In the 1960s and 70s, conservatives were waging a war against what they considered an existential threat infiltrating America’s public schools. Pamphlets were circulated by the John Birch Society, a right-wing extremist group, declaring it a “filthy Communist plot.” And then-Governor Ronald Reagan of California decried it as a “moral crisis” that needed to be eradicated. What was poisoning the minds of America’s youth? Sex education.
These days, sex ed is more widely accepted, especially following the HIV/AIDS epidemic (though conservatives have still managed to beat back more progressive school curricula when it comes to sexual health), but the Republican Party’s habit of identifying a bogeyman in America’s education system hasn’t wavered.
Then it was sex ed. Now, it’s critical race theory.
Critical race theory is a legal scholarship framework that has been around in academia for four decades and asserts that racism is systemic and embedded in many American institutions. But over the past few months, the term has been co-opted by Republicans as a catch-all buzzword to signify the perceived threat of anti-white indoctrination in American schools. This has motivated a slate of proposed legislation outlawing a wide range of teachings. Since the start of this year, at least six states have enacted bans on the teaching of critical race theory or discussions of racism in the classrooms, according to a Brookings Institute analysis, while almost 20 other states have introduced similar bills. Moreover, a handful of states, like Florida and Texas, have also successfully banned the teaching of the New York Times’s 1619 Project curriculum, which explores the central role of slavery in the development of the U.S. The project has been harshly criticized by conservatives who have accused its writers of recasting history through a racial lens. To be sure, the bills vary. Some bills mention critical race theory directly, while others only reference bans on “divisive concepts” or any teachings that imply “one race or sex is inherently superior.” But this concerted effort to limit what can be taught in our schools isn’t new — it’s the latest chapter in the GOP’s long-standing push to target curricula that goes against its political ideology.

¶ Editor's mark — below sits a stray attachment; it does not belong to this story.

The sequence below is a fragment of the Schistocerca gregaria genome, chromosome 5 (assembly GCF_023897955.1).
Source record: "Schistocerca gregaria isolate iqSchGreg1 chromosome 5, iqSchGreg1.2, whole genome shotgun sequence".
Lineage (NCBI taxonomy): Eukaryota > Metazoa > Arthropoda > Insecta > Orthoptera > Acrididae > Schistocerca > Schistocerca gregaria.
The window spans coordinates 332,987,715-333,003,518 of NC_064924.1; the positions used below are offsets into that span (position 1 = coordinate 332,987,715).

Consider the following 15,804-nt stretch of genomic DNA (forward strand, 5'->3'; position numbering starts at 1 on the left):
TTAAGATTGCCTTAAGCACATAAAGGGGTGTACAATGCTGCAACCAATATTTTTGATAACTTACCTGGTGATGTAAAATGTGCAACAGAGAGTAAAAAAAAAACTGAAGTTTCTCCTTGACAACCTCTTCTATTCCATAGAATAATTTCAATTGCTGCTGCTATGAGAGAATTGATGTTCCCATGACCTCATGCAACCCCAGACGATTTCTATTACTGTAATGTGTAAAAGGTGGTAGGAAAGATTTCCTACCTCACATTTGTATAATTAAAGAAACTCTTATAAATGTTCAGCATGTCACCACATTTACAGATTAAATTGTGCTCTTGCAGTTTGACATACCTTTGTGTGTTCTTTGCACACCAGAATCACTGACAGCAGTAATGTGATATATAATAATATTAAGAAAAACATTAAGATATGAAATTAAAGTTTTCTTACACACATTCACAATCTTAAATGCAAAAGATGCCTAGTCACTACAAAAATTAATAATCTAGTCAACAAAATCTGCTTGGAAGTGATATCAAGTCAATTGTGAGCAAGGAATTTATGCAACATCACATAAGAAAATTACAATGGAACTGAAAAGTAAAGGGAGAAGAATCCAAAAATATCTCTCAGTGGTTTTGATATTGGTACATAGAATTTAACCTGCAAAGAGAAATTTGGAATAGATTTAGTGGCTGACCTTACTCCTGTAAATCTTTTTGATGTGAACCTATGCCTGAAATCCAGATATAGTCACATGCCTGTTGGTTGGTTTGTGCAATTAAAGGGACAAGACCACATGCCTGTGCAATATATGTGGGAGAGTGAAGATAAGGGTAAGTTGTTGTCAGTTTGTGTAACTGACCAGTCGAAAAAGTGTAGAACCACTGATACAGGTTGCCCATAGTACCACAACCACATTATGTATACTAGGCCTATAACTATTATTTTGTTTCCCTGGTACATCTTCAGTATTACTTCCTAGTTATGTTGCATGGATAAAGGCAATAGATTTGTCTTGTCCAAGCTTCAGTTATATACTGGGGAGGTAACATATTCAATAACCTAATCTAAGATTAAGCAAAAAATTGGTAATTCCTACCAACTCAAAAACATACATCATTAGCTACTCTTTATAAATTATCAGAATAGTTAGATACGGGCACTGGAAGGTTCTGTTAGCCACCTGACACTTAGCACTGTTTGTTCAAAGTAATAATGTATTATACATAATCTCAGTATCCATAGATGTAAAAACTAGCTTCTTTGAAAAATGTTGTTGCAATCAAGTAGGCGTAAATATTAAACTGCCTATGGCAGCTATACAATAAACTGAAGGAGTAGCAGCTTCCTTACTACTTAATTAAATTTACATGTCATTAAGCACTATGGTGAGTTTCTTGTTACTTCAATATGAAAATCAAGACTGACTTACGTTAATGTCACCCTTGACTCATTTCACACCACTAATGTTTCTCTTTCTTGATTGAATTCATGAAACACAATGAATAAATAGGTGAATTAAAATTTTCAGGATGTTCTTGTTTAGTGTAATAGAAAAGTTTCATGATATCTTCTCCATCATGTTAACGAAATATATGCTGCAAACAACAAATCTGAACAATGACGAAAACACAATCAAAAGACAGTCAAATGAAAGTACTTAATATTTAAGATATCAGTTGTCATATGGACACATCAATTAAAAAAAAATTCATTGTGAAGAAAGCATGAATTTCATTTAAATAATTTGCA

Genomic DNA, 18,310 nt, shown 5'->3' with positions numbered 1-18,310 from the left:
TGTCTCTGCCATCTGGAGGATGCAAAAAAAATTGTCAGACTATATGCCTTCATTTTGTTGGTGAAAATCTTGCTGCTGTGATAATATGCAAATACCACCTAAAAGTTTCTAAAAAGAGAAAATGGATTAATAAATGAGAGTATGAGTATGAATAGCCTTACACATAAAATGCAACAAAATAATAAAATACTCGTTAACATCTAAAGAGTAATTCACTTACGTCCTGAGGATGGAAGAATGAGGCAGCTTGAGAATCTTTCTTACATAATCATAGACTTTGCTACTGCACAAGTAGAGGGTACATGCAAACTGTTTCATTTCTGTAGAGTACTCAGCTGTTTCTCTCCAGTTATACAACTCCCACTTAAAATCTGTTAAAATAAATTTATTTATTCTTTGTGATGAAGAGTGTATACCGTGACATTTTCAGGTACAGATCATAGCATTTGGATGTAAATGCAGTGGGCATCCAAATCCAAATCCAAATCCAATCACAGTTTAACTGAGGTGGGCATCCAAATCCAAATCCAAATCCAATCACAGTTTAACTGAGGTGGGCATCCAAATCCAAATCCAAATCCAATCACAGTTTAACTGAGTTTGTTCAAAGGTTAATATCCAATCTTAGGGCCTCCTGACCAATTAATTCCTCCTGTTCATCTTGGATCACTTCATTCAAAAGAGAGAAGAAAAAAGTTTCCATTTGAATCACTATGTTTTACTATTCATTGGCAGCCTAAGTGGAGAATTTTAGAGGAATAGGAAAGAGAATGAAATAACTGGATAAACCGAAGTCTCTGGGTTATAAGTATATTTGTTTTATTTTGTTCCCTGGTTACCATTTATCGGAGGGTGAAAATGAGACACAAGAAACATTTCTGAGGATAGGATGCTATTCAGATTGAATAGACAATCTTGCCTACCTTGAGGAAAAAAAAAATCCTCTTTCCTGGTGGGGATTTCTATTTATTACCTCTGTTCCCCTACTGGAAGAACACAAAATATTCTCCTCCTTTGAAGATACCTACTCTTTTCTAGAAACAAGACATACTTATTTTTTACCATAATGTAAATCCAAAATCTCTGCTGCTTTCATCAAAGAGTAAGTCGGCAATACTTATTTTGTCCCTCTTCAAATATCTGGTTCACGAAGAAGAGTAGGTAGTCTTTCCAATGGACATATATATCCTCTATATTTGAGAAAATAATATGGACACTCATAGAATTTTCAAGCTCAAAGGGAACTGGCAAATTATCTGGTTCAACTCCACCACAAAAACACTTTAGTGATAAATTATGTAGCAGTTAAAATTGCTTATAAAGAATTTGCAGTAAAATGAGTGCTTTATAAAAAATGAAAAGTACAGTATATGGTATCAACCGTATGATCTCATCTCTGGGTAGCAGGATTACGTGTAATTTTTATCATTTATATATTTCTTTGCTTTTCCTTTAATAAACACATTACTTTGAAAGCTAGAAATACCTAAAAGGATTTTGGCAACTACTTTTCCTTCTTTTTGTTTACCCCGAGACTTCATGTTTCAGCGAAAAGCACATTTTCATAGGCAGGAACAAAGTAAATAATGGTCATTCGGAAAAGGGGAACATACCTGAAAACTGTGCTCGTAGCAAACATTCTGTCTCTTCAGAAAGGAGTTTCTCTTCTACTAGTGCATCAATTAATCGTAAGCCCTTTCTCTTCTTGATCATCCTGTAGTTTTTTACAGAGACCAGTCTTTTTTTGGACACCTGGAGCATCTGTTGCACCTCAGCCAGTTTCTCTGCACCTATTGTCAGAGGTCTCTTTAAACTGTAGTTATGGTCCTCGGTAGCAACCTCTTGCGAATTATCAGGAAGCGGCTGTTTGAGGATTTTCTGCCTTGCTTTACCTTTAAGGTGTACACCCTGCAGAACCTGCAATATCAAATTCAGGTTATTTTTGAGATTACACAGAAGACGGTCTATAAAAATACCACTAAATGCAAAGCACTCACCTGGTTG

Republican attacks on cultural issues within America’s public schools follow a familiar pattern. First, they’re usually in response to a vague idea of what might happen — that is, teaching sexual health might lead to more school-aged teenagers having sex (although there’s actually been a decline in the percentage of American high schoolers having sex since the early 1990s). Second, when there is a debate over teaching often taboo, complex social issues, like racism, evolution and sex, elected school board members can exert an outsized amount of control. Considering school board members are more likely to be white and are often partisan, Republicans’ political agenda can get a disproportionate amount of weight in school board decisions. And if the contemporary Republican Party has taught us anything as of late, it’s that “anti-wokeness” is political catnip for its base, so it’s unlikely that this crusade goes away any time soon. In fact, because critical race theory deals so explicitly with racism and discrimination, it has arguably animated the GOP base in a way that previous education battles haven’t.
One of the oldest education battles revolves around the teaching of evolution. It’s one that until recently didn’t have clearly drawn partisan lines. After all, the most famous example of a legislative attempt to prohibit teaching evolution in schools was actually introduced by a Democrat: a 1925 Tennessee state law to ban teaching evolution in schools. That law was later challenged in a showy court case (complete with chimpanzees) that same year, where it was upheld, and ultimately not repealed until 1967. (It was also a Democrat who introduced a 1981 bill in Louisiana’s state legislature that mandated the teaching of “creation science” — which presents religious beliefs as alternative scientific theories — whenever evolution was taught. The Supreme Court has since banned states from requiring creation science to be taught, but it has remained a popular conservative cultural flashpoint.)
In the last two decades, Republicans at the state level have introduced over 100 bills aimed at undermining evolution, through tactics such as allowing teachers to “question” established scientific concepts. Most of these bills never go anywhere — a 2016 study found just six anti-evolution bills out of 110 introduced between 2000 and 2012 were enacted into law — but the fact that legislatures keep proposing them means one of the U.S. public education system’s oldest bogeyman is still alive and well.
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Similarly, sex education in public schools has long been a target of Republicans, although once it became clear that sex education programs actually help reduce the risk of teen pregnancy and STIs and delay the age when teens become sexually active, sex ed became more socially accepted. This means that Republicans opposed to sex ed have had to change their strategy to curtailing what’s taught. Sixteen states, for instance, require educators to “stress” abstinence education and do not require anything be taught about contraception, according to the Guttmacher Institute, a research organization that advances sexual and reproductive health and rights.1 Another popular strategy is giving parents the right to opt their child out of sex ed, or making sex ed opt-in to begin with.